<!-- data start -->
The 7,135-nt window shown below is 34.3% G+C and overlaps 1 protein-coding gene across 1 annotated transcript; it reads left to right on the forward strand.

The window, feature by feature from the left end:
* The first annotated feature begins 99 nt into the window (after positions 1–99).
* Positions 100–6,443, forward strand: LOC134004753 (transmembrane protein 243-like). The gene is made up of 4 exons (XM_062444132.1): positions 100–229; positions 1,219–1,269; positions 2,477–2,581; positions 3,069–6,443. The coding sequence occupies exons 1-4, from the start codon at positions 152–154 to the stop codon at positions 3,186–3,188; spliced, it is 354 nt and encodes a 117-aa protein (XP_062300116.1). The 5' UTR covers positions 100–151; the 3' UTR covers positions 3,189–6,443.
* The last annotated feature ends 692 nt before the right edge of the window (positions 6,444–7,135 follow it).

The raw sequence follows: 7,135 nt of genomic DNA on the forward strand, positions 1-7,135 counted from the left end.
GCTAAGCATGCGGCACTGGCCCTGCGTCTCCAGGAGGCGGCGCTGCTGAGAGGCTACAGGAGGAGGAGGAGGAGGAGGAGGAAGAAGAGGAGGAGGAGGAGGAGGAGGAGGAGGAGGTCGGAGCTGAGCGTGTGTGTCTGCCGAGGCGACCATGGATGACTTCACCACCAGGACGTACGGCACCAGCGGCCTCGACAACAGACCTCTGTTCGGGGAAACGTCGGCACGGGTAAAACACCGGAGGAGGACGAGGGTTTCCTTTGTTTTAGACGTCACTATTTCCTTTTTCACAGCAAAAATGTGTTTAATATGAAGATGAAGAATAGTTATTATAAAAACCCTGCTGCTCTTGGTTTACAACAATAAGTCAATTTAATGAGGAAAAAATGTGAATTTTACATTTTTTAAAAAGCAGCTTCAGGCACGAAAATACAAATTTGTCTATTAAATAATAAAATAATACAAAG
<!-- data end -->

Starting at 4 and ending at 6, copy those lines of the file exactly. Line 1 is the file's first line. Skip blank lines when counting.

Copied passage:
* Positions 100–6,443, forward strand: LOC134004753 (transmembrane protein 243-like). The gene is made up of 4 exons (XM_062444132.1): positions 100–229; positions 1,219–1,269; positions 2,477–2,581; positions 3,069–6,443. The coding sequence occupies exons 1-4, from the start codon at positions 152–154 to the stop codon at positions 3,186–3,188; spliced, it is 354 nt and encodes a 117-aa protein (XP_062300116.1). The 5' UTR covers positions 100–151; the 3' UTR covers positions 3,189–6,443.
* The last annotated feature ends 692 nt before the right edge of the window (positions 6,444–7,135 follow it).

The raw sequence follows: 7,135 nt of genomic DNA on the forward strand, positions 1-7,135 counted from the left end.